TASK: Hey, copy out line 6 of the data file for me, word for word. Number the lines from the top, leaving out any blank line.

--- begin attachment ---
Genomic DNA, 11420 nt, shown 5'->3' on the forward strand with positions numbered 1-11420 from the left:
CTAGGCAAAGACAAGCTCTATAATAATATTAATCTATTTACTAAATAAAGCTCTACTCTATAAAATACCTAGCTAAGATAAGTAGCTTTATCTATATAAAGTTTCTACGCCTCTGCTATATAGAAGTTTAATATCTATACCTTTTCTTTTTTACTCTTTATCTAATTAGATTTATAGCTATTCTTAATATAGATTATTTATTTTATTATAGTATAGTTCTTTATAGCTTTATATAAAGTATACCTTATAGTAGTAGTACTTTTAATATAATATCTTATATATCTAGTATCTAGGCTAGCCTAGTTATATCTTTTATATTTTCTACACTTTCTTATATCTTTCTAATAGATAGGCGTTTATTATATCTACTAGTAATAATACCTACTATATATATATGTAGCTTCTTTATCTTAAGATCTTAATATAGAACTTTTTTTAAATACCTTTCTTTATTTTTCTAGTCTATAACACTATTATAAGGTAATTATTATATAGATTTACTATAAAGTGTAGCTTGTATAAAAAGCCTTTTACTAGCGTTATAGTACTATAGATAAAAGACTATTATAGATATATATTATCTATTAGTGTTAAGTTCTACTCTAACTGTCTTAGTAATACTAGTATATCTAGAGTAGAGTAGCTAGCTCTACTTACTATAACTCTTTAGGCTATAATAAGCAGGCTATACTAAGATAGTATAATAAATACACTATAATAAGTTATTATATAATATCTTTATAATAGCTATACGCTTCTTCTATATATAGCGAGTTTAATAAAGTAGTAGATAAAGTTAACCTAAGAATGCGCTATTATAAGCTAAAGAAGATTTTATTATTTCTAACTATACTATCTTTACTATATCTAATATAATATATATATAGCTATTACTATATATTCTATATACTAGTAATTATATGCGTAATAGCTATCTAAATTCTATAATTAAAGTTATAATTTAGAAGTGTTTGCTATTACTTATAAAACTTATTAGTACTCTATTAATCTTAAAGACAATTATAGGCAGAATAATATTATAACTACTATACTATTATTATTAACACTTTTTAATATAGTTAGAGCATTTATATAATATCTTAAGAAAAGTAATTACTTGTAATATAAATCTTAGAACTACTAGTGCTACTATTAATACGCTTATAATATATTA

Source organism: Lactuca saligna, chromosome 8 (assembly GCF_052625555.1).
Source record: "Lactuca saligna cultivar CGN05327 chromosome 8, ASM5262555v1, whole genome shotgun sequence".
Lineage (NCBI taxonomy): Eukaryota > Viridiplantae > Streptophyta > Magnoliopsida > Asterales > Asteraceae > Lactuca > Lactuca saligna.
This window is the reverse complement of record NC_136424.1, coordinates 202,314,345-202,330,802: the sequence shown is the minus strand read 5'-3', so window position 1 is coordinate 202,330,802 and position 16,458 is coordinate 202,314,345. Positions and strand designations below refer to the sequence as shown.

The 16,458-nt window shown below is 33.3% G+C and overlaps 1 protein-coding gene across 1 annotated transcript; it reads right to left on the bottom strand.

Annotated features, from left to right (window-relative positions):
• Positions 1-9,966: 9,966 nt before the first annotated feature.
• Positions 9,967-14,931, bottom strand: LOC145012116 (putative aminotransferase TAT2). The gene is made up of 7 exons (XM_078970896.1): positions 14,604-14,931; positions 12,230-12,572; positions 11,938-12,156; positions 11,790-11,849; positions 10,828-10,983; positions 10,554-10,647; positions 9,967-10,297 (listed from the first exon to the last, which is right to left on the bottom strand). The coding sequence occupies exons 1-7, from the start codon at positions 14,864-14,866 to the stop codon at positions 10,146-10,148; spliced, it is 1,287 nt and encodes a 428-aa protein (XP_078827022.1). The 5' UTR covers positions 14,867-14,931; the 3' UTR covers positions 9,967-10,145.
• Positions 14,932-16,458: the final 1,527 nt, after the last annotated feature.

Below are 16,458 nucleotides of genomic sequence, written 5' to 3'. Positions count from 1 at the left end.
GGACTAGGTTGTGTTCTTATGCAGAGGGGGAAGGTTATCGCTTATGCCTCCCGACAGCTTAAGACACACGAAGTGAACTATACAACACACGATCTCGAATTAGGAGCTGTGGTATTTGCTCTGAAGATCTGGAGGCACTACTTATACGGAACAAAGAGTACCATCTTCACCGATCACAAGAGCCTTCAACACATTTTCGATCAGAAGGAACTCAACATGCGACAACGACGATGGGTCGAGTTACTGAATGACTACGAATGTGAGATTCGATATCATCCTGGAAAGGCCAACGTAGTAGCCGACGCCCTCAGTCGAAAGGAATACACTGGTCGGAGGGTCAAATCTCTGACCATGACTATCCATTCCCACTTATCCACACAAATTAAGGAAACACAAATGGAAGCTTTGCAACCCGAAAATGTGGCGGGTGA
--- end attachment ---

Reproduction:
This window is the reverse complement of record NC_136424.1, coordinates 202,314,345-202,330,802: the sequence shown is the minus strand read 5'-3', so window position 1 is coordinate 202,330,802 and position 16,458 is coordinate 202,314,345. Positions and strand designations below refer to the sequence as shown.